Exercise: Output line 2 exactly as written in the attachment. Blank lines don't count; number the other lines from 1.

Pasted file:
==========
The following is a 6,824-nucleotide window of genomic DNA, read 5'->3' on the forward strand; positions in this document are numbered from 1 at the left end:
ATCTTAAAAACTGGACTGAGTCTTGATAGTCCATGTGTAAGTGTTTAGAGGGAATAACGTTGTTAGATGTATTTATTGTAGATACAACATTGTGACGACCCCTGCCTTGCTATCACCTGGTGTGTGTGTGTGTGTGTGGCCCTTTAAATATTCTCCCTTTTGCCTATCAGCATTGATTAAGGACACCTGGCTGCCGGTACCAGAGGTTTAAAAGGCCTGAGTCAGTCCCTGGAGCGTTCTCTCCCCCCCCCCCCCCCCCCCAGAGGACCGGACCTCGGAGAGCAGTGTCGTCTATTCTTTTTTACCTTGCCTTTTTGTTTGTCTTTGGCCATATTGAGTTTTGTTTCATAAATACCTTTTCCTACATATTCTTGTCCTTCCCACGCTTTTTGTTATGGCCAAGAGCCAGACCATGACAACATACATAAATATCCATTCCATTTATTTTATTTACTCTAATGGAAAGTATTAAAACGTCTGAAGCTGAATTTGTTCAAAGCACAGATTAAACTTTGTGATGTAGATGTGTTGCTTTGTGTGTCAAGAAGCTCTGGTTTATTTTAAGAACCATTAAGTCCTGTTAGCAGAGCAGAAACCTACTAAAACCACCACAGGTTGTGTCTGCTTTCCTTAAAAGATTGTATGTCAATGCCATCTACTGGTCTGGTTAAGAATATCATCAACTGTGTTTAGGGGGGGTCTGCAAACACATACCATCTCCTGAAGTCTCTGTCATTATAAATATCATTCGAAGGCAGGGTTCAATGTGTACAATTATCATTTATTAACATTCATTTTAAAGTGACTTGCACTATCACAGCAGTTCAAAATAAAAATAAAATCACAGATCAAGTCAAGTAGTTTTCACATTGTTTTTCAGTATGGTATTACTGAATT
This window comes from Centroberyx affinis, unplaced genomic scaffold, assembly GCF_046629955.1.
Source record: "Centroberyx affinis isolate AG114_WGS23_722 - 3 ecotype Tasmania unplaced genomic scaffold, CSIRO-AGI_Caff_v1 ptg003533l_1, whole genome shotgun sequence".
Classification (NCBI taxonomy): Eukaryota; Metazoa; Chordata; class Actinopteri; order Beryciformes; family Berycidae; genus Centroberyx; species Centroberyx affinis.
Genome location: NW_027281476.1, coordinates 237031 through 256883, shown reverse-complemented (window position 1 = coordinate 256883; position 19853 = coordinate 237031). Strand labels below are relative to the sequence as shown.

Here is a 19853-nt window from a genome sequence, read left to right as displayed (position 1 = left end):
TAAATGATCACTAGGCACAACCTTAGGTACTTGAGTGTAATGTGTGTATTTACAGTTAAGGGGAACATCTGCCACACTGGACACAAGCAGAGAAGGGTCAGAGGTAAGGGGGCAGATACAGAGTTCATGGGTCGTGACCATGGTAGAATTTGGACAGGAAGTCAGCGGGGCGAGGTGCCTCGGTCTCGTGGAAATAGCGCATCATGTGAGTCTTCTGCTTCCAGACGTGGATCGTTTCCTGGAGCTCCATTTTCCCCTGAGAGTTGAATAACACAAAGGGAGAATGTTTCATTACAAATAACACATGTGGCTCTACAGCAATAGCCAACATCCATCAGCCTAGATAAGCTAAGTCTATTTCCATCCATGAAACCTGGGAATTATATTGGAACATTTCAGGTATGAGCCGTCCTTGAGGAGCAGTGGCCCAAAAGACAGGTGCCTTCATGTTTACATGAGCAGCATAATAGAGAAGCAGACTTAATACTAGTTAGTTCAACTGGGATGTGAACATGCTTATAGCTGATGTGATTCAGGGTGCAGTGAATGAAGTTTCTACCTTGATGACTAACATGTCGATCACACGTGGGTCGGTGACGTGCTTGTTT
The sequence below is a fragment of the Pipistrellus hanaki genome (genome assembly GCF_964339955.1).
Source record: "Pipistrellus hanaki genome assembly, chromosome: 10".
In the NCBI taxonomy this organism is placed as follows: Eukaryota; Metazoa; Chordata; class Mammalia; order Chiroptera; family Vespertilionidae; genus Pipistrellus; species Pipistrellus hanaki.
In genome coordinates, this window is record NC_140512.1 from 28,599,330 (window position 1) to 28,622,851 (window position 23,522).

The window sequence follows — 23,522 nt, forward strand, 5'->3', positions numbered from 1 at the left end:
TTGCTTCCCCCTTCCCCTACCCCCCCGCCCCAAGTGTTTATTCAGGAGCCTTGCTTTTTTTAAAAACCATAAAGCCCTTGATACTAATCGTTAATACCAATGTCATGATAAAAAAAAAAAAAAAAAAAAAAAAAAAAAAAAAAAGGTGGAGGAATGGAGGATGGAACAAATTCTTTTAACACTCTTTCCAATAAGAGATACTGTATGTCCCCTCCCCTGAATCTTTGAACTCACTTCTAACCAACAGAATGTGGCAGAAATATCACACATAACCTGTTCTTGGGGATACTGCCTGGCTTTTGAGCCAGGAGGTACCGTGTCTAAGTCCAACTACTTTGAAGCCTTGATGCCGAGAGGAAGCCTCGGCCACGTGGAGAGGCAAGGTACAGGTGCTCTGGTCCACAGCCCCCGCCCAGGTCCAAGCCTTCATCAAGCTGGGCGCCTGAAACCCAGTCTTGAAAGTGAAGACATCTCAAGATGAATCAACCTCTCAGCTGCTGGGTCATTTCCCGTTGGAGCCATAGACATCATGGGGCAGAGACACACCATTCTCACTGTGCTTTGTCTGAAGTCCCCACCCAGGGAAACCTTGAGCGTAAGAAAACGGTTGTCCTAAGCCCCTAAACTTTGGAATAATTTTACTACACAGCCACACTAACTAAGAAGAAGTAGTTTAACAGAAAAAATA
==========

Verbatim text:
ATCTTAAAAACTGGACTGAGTCTTGATAGTCCATGTGTAAGTGTTTAGAGGGAATAACGTTGTTAGATGTATTTATTGTAGATACAACATTGTGACGACCCCTGCCTTGCTATCACCTGGTGTGTGTGTGTGTGTGTGGCCCTTTAAATATTCTCCCTTTTGCCTATCAGCATTGATTAAGGACACCTGGCTGCCGGTACCAGAGGTTTAAAAGGCCTGAGTCAGTCCCTGGAGCGTTCTCTCCCCCCCCCCCCCCCCCCCAGAGGACCGGACCTCGGAGAGCAGTGTCGTCTATTCTTTTTTACCTTGCCTTTTTGTTTGTCTTTGGCCATATTGAGTTTTGTTTCATAAATACCTTTTCCTACATATTCTTGTCCTTCCCACGCTTTTTGTTATGGCCAAGAGCCAGACCATGACAACATACATAAATATCCATTCCATTTATTTTATTTACTCTAATGGAAAGTATTAAAACGTCTGAAGCTGAATTTGTTCAAAGCACAGATTAAACTTTGTGATGTAGATGTGTTGCTTTGTGTGTCAAGAAGCTCTGGTTTATTTTAAGAACCATTAAGTCCTGTTAGCAGAGCAGAAACCTACTAAAACCACCACAGGTTGTGTCTGCTTTCCTTAAAAGATTGTATGTCAATGCCATCTACTGGTCTGGTTAAGAATATCATCAACTGTGTTTAGGGGGGGTCTGCAAACACATACCATCTCCTGAAGTCTCTGTCATTATAAATATCATTCGAAGGCAGGGTTCAATGTGTACAATTATCATTTATTAACATTCATTTTAAAGTGACTTGCACTATCACAGCAGTTCAAAATAAAAATAAAATCACAGATCAAGTCAAGTAGTTTTCACATTGTTTTTCAGTATGGTATTACTGAATT